Court Orders Georgia’s Secretary of State to Release Voter Registration Records in Case Brought by Ropes & Gray with Long-Time Client Project Vote
In a case brought by a Ropes & Gray litigation team working on a pro bono basis with Washington D.C.-based voting rights advocacy group Project Vote, the U.S. District Court for the Northern District of Georgia ruled on Tuesday that a federal lawsuit to ensure the transparency of Georgia's voter registration records will proceed, and that the state must release certain records under the public disclosure requirements of the National Voter Registration Act (NVRA) of 1993.
In July, Ropes & Gray filed suit on behalf of Project Vote against Georgia Secretary of State Brian Kemp, in his capacity as Georgia's chief election official. The lawsuit charges that Georgia has consistently refused to release records that would allow Project Vote and other advocacy groups to ensure that eligible Georgians who apply to become registered voters are not being wrongfully rejected by the state. Attorneys for Mr. Kemp had filed a motion to dismiss the case, claiming, among other arguments, that electronic records requested by the plaintiffs did not fall under the purview of the NVRA, and that the Help America Vote Act of 2002 would preclude such disclosures.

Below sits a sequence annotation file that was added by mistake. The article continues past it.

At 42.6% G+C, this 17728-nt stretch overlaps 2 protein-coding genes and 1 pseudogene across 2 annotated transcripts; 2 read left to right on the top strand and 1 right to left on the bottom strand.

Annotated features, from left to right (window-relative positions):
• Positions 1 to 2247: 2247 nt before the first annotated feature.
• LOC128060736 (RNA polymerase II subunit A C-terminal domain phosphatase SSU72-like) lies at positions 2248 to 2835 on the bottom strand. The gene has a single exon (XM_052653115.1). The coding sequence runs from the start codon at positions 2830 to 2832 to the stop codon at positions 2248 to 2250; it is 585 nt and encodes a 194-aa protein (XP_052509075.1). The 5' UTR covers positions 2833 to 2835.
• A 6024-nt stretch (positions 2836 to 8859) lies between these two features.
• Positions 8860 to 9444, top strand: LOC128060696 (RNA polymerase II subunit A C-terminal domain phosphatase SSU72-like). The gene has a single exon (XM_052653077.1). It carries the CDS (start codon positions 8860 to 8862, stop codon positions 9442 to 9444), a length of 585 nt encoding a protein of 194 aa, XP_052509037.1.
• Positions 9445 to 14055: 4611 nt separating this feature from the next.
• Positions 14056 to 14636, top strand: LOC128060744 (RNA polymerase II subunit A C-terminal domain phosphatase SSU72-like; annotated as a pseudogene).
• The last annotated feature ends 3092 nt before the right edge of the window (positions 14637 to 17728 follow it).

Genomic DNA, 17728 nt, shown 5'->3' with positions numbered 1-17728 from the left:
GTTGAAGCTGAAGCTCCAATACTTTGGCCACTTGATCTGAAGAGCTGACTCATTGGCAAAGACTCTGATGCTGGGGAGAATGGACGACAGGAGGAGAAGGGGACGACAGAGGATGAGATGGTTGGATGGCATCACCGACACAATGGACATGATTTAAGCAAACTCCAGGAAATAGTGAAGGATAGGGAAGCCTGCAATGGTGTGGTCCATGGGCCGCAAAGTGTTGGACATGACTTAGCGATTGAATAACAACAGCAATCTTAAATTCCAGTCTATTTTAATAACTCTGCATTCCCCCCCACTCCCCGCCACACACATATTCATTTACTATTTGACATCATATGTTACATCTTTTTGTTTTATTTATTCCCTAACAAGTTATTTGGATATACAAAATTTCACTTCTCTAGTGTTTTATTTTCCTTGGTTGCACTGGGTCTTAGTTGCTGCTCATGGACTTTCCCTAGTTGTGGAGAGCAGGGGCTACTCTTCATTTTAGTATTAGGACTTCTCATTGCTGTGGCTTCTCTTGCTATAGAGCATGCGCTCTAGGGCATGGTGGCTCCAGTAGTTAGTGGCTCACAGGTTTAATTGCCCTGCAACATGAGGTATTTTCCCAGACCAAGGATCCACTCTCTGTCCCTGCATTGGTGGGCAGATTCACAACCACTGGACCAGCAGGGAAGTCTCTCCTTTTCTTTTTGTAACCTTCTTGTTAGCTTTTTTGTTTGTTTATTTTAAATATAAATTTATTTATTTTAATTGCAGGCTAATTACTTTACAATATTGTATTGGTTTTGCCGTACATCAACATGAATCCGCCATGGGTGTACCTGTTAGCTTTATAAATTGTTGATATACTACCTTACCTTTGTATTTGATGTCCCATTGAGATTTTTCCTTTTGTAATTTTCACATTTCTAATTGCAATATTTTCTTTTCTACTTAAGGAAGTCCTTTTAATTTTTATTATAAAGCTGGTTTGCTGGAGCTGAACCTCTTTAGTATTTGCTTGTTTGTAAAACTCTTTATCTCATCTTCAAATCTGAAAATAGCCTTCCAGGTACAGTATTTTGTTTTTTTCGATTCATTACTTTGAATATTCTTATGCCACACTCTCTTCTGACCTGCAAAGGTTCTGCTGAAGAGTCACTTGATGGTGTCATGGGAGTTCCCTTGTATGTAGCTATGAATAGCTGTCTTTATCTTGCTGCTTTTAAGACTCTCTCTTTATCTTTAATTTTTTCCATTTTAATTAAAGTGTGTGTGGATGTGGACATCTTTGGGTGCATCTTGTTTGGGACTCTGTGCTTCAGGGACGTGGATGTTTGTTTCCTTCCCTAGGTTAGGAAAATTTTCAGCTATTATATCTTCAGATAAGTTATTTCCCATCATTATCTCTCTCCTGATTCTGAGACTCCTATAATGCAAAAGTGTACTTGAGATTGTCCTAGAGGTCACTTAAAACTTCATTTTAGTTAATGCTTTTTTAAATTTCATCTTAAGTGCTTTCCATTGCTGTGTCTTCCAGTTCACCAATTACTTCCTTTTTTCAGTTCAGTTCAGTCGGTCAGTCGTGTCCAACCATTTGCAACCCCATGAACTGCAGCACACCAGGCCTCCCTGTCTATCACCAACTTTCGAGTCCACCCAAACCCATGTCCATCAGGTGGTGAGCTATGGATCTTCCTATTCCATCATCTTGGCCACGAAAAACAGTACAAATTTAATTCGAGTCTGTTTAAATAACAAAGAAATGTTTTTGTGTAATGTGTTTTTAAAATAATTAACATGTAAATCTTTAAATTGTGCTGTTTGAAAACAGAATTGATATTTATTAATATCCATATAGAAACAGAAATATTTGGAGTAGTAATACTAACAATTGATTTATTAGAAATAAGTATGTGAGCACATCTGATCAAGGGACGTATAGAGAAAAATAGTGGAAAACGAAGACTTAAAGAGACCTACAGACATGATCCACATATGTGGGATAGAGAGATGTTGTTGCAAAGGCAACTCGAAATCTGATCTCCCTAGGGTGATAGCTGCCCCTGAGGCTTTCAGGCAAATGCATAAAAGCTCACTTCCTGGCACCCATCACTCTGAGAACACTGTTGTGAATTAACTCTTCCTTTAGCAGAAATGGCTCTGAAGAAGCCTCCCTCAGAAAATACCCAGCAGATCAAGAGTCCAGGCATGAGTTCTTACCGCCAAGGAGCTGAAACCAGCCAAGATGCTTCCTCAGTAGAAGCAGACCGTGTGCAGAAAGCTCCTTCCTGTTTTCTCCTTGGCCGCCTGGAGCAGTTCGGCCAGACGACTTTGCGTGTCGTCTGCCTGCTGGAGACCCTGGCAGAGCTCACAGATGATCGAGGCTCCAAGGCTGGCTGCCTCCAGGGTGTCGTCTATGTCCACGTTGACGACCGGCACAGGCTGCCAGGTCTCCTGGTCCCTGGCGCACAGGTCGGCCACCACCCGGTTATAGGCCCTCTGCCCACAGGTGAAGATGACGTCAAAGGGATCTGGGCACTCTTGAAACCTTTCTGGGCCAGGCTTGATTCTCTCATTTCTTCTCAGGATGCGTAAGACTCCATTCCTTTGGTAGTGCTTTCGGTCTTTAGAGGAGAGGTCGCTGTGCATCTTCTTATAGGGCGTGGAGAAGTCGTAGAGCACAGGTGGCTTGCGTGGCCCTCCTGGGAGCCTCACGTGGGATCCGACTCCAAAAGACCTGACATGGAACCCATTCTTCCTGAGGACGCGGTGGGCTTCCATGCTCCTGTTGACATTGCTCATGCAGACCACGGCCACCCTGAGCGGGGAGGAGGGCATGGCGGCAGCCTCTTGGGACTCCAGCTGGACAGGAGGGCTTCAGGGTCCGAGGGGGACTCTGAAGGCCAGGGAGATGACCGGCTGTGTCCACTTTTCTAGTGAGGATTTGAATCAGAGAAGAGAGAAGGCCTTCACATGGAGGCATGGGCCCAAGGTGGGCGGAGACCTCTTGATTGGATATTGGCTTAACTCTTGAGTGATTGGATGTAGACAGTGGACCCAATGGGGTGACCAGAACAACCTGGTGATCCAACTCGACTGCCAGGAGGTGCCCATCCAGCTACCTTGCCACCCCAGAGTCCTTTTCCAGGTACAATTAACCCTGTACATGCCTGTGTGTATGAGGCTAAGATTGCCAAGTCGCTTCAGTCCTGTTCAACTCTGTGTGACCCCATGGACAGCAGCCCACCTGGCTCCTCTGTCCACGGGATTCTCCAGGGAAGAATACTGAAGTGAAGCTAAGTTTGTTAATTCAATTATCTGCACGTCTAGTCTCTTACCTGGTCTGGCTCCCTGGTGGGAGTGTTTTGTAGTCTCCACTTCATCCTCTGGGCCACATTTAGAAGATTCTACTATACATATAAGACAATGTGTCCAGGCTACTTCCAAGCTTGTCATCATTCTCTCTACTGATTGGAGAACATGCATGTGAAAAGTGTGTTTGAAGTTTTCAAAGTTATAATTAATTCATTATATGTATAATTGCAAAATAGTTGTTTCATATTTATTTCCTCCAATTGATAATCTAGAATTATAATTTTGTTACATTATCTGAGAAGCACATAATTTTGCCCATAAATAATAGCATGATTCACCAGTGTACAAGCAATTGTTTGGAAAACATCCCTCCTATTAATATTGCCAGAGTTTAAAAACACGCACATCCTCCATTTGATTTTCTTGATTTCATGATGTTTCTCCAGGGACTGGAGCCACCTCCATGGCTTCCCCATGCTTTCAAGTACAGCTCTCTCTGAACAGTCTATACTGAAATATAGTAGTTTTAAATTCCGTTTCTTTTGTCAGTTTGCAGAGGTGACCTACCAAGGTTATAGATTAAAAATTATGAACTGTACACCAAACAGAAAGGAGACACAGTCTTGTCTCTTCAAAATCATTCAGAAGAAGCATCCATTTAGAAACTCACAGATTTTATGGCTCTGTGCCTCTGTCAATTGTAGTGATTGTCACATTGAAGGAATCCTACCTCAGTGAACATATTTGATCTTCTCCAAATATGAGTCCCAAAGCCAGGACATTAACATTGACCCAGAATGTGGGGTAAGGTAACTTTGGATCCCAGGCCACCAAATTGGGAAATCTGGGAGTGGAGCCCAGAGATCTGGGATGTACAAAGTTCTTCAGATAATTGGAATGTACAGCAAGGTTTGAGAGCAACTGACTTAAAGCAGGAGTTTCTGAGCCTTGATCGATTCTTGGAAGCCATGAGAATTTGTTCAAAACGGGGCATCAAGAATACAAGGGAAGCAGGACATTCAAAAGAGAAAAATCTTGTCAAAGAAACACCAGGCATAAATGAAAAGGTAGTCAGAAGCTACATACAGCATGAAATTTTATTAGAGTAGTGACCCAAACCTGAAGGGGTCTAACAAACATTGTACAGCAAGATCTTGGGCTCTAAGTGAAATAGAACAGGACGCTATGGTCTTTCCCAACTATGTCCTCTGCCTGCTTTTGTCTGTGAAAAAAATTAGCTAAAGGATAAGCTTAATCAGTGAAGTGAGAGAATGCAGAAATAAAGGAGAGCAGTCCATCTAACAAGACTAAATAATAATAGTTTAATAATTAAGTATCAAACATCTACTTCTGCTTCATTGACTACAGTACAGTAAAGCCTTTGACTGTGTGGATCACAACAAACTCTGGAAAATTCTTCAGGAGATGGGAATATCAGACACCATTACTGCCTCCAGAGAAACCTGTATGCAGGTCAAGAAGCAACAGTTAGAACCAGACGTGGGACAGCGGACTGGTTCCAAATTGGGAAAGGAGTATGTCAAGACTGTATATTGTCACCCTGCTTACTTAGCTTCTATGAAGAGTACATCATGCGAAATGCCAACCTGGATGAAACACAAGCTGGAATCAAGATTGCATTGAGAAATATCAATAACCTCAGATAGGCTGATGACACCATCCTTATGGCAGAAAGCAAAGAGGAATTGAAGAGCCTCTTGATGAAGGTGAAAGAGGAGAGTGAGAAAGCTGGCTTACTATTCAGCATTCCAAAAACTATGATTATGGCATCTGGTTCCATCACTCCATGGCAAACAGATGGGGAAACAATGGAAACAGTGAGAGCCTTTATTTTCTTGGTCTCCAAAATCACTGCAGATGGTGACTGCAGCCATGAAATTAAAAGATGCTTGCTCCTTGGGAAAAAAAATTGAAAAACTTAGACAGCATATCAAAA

U.S. District Court Judge William S. Duffey rejected Mr. Kemp’s arguments and denied the defendant’s motion to dismiss. The court also granted, in part, Project Vote’s request for a preliminary injunction, ordering Mr. Kemp to release most of the records Project Vote requested by Oct. 7. In a lengthy opinion, the court recognized that “the purpose of the NVRA’s disclosure provision is to allow the public to oversee voter registration processes to ‘protect the integrity of the electoral process’ and ‘ensure that accurate and current voter registration rolls are maintained.’” Judge Duffey’s order represents a victory for voters and voting rights advocates ahead of elections this November.